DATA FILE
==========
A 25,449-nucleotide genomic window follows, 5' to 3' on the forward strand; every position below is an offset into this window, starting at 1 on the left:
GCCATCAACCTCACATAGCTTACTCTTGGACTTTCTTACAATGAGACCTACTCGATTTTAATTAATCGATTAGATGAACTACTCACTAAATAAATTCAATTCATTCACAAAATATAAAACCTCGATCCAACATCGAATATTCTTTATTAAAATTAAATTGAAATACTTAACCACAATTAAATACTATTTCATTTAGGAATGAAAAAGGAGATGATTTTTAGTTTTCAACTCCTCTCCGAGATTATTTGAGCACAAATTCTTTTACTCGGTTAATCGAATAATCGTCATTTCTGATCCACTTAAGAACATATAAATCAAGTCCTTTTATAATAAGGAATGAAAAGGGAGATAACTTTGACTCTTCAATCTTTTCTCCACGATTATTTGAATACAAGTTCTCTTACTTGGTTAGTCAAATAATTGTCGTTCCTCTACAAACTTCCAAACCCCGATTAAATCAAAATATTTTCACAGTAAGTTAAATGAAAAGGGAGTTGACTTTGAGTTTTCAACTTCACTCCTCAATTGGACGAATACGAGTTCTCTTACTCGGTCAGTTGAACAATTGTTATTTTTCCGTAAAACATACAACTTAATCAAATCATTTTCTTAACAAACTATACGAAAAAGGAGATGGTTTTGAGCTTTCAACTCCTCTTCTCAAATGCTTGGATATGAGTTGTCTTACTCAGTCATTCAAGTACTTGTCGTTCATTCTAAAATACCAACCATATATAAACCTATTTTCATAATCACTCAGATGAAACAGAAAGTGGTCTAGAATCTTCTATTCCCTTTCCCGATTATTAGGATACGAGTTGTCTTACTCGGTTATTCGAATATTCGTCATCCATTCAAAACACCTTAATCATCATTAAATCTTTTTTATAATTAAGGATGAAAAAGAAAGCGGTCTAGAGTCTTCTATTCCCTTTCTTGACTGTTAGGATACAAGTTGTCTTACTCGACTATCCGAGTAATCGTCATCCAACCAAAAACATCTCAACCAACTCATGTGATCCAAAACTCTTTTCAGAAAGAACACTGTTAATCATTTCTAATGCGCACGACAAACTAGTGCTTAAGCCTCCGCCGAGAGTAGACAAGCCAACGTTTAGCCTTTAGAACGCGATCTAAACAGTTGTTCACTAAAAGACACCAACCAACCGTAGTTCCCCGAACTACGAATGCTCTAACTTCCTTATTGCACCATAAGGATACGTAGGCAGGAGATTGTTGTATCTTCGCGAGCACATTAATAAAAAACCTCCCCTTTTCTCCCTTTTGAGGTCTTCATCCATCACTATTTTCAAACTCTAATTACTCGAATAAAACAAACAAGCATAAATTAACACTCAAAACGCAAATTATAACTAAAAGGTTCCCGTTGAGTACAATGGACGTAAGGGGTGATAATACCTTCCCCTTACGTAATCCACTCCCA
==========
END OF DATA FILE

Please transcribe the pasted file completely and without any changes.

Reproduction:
A 25,449-nucleotide genomic window follows, 5' to 3' on the forward strand; every position below is an offset into this window, starting at 1 on the left:
GCCATCAACCTCACATAGCTTACTCTTGGACTTTCTTACAATGAGACCTACTCGATTTTAATTAATCGATTAGATGAACTACTCACTAAATAAATTCAATTCATTCACAAAATATAAAACCTCGATCCAACATCGAATATTCTTTATTAAAATTAAATTGAAATACTTAACCACAATTAAATACTATTTCATTTAGGAATGAAAAAGGAGATGATTTTTAGTTTTCAACTCCTCTCCGAGATTATTTGAGCACAAATTCTTTTACTCGGTTAATCGAATAATCGTCATTTCTGATCCACTTAAGAACATATAAATCAAGTCCTTTTATAATAAGGAATGAAAAGGGAGATAACTTTGACTCTTCAATCTTTTCTCCACGATTATTTGAATACAAGTTCTCTTACTTGGTTAGTCAAATAATTGTCGTTCCTCTACAAACTTCCAAACCCCGATTAAATCAAAATATTTTCACAGTAAGTTAAATGAAAAGGGAGTTGACTTTGAGTTTTCAACTTCACTCCTCAATTGGACGAATACGAGTTCTCTTACTCGGTCAGTTGAACAATTGTTATTTTTCCGTAAAACATACAACTTAATCAAATCATTTTCTTAACAAACTATACGAAAAAGGAGATGGTTTTGAGCTTTCAACTCCTCTTCTCAAATGCTTGGATATGAGTTGTCTTACTCAGTCATTCAAGTACTTGTCGTTCATTCTAAAATACCAACCATATATAAACCTATTTTCATAATCACTCAGATGAAACAGAAAGTGGTCTAGAATCTTCTATTCCCTTTCCCGATTATTAGGATACGAGTTGTCTTACTCGGTTATTCGAATATTCGTCATCCATTCAAAACACCTTAATCATCATTAAATCTTTTTTATAATTAAGGATGAAAAAGAAAGCGGTCTAGAGTCTTCTATTCCCTTTCTTGACTGTTAGGATACAAGTTGTCTTACTCGACTATCCGAGTAATCGTCATCCAACCAAAAACATCTCAACCAACTCATGTGATCCAAAACTCTTTTCAGAAAGAACACTGTTAATCATTTCTAATGCGCACGACAAACTAGTGCTTAAGCCTCCGCCGAGAGTAGACAAGCCAACGTTTAGCCTTTAGAACGCGATCTAAACAGTTGTTCACTAAAAGACACCAACCAACCGTAGTTCCCCGAACTACGAATGCTCTAACTTCCTTATTGCACCATAAGGATACGTAGGCAGGAGATTGTTGTATCTTCGCGAGCACATTAATAAAAAACCTCCCCTTTTCTCCCTTTTGAGGTCTTCATCCATCACTATTTTCAAACTCTAATTACTCGAATAAAACAAACAAGCATAAATTAACACTCAAAACGCAAATTATAACTAAAAGGTTCCCGTTGAGTACAATGGACGTAAGGGGTGATAATACCTTCCCCTTACGTAATCCACTCCCA